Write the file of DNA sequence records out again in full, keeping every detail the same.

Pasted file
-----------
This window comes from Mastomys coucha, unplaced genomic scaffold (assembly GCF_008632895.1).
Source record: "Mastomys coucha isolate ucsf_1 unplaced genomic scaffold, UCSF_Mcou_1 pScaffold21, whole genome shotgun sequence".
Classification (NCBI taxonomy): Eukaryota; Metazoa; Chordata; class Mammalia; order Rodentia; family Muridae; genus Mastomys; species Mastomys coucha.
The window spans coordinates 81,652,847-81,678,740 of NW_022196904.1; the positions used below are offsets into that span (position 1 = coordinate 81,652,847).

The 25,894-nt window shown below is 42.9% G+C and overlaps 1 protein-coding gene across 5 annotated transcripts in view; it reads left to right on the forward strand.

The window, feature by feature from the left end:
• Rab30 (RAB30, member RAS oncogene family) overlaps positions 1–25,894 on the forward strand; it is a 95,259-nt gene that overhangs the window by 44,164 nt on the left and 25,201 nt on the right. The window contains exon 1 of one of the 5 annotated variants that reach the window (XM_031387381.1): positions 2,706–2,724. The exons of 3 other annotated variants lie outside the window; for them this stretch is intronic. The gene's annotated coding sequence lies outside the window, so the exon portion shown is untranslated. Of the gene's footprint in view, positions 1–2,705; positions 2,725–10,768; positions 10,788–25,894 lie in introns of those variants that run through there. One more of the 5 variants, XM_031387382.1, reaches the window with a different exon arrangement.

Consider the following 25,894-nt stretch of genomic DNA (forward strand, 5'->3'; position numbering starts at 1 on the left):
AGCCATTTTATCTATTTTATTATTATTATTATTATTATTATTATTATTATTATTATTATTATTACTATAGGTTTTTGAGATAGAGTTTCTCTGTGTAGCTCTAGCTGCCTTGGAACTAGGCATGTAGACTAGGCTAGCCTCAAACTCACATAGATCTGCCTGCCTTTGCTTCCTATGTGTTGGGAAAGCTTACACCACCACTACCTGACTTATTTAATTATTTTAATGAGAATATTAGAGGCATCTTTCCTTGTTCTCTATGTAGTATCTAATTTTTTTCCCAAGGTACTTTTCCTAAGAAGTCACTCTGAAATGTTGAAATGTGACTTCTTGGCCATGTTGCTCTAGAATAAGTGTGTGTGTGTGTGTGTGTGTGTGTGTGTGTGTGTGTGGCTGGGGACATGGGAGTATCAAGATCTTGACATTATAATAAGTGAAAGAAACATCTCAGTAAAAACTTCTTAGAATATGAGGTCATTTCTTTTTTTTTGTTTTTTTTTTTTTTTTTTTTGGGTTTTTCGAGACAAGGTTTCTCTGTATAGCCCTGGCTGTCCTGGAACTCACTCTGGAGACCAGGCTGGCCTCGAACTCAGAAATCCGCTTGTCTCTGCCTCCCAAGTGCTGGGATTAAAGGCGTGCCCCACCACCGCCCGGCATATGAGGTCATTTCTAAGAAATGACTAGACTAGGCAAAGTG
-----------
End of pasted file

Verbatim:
This window comes from Mastomys coucha, unplaced genomic scaffold (assembly GCF_008632895.1).
Source record: "Mastomys coucha isolate ucsf_1 unplaced genomic scaffold, UCSF_Mcou_1 pScaffold21, whole genome shotgun sequence".
Classification (NCBI taxonomy): Eukaryota; Metazoa; Chordata; class Mammalia; order Rodentia; family Muridae; genus Mastomys; species Mastomys coucha.
The window spans coordinates 81,652,847-81,678,740 of NW_022196904.1; the positions used below are offsets into that span (position 1 = coordinate 81,652,847).

The 25,894-nt window shown below is 42.9% G+C and overlaps 1 protein-coding gene across 5 annotated transcripts in view; it reads left to right on the forward strand.

The window, feature by feature from the left end:
• Rab30 (RAB30, member RAS oncogene family) overlaps positions 1–25,894 on the forward strand; it is a 95,259-nt gene that overhangs the window by 44,164 nt on the left and 25,201 nt on the right. The window contains exon 1 of one of the 5 annotated variants that reach the window (XM_031387381.1): positions 2,706–2,724. The exons of 3 other annotated variants lie outside the window; for them this stretch is intronic. The gene's annotated coding sequence lies outside the window, so the exon portion shown is untranslated. Of the gene's footprint in view, positions 1–2,705; positions 2,725–10,768; positions 10,788–25,894 lie in introns of those variants that run through there. One more of the 5 variants, XM_031387382.1, reaches the window with a different exon arrangement.

Consider the following 25,894-nt stretch of genomic DNA (forward strand, 5'->3'; position numbering starts at 1 on the left):
AGCCATTTTATCTATTTTATTATTATTATTATTATTATTATTATTATTATTATTATTATTATTACTATAGGTTTTTGAGATAGAGTTTCTCTGTGTAGCTCTAGCTGCCTTGGAACTAGGCATGTAGACTAGGCTAGCCTCAAACTCACATAGATCTGCCTGCCTTTGCTTCCTATGTGTTGGGAAAGCTTACACCACCACTACCTGACTTATTTAATTATTTTAATGAGAATATTAGAGGCATCTTTCCTTGTTCTCTATGTAGTATCTAATTTTTTTCCCAAGGTACTTTTCCTAAGAAGTCACTCTGAAATGTTGAAATGTGACTTCTTGGCCATGTTGCTCTAGAATAAGTGTGTGTGTGTGTGTGTGTGTGTGTGTGTGTGTGTGTGGCTGGGGACATGGGAGTATCAAGATCTTGACATTATAATAAGTGAAAGAAACATCTCAGTAAAAACTTCTTAGAATATGAGGTCATTTCTTTTTTTTTGTTTTTTTTTTTTTTTTTTTTGGGTTTTTCGAGACAAGGTTTCTCTGTATAGCCCTGGCTGTCCTGGAACTCACTCTGGAGACCAGGCTGGCCTCGAACTCAGAAATCCGCTTGTCTCTGCCTCCCAAGTGCTGGGATTAAAGGCGTGCCCCACCACCGCCCGGCATATGAGGTCATTTCTAAGAAATGACTAGACTAGGCAAAGTG